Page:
• Does my dealership have a designated person responsible for customer information security, and is that person an employee with the authority to implement the program?
  • How am I overseeing service providers that might have access to, or take possession of, customer information?
  • Do my agreements with my service providers require them to implement appropriate safeguards?
  • What am I doing to protect customer information from the moment it is collected, all the way through to disposal?
  • Does my dealership have sufficient training, oversight, and procedures for securing private consumer data?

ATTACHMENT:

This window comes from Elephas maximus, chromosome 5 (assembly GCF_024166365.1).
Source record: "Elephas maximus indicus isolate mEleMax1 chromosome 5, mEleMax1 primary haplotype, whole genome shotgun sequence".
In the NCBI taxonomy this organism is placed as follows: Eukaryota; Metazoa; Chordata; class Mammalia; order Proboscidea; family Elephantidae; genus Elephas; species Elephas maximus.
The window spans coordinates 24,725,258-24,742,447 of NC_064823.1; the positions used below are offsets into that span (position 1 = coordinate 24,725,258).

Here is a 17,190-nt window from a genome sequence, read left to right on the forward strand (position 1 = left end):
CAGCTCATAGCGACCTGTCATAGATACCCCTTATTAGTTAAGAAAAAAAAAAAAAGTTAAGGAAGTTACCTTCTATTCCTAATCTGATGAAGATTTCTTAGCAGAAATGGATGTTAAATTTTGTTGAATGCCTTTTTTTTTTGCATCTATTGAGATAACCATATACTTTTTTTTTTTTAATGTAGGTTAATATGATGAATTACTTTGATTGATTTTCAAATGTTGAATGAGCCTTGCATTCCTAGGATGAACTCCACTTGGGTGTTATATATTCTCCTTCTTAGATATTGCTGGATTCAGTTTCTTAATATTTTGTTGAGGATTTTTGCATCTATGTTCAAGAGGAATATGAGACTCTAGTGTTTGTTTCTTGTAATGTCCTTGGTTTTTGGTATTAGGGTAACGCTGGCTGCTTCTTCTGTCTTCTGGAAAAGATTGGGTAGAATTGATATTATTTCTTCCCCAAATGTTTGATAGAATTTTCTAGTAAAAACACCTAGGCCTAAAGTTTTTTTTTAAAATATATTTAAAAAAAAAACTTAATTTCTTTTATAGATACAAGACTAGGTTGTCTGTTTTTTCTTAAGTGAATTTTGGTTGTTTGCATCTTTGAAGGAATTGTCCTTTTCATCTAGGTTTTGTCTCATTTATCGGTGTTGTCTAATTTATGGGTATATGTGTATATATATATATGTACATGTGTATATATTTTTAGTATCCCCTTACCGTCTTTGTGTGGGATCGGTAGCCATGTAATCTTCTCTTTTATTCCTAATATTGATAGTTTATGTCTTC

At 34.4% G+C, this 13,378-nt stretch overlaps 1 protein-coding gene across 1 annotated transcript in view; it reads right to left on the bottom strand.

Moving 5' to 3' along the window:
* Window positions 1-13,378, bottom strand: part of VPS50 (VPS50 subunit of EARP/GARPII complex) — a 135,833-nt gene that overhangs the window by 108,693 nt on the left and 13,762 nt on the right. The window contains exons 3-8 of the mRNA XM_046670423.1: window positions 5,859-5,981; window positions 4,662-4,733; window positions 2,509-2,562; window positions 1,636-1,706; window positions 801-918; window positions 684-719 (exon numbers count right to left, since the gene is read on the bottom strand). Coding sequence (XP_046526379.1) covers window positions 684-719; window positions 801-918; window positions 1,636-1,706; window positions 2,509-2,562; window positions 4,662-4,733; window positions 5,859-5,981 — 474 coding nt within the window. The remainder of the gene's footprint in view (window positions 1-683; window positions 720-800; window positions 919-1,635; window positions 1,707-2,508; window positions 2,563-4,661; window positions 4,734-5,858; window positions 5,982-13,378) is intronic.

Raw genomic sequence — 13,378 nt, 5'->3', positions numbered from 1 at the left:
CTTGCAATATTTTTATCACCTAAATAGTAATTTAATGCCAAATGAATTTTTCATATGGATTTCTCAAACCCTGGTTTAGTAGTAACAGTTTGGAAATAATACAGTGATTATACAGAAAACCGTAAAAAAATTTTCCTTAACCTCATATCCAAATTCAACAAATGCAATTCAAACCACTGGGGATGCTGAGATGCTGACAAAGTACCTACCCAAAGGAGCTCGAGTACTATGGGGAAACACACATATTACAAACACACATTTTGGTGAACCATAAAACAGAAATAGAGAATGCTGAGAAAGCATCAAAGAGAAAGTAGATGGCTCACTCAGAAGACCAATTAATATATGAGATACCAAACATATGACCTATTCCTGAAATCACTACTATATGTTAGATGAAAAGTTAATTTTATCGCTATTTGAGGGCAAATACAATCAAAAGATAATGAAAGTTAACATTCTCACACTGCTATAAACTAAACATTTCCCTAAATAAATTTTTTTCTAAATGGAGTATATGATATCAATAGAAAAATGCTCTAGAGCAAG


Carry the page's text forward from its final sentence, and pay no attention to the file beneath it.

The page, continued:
A good example of digital security that many dealers are not aware of has to do with the copy machine. Once again, let’s say a salesperson makes a copy of a driver’s license. The copier has electronic records of every piece of documentation that is scanned or copied on the machine. Is the hard drive on the copier encrypted, or protected by a passcode? Is it being wiped on a regular basis? What happens when the copier is put out to pasture? If the copier is leased, is there an agreement in place allowing the dealer to wipe or destroy the drive after the lease ends? If the copier is owned, are there written procedures in place to destroy the drive? These are the questions dealers need to answer for all their electronic records.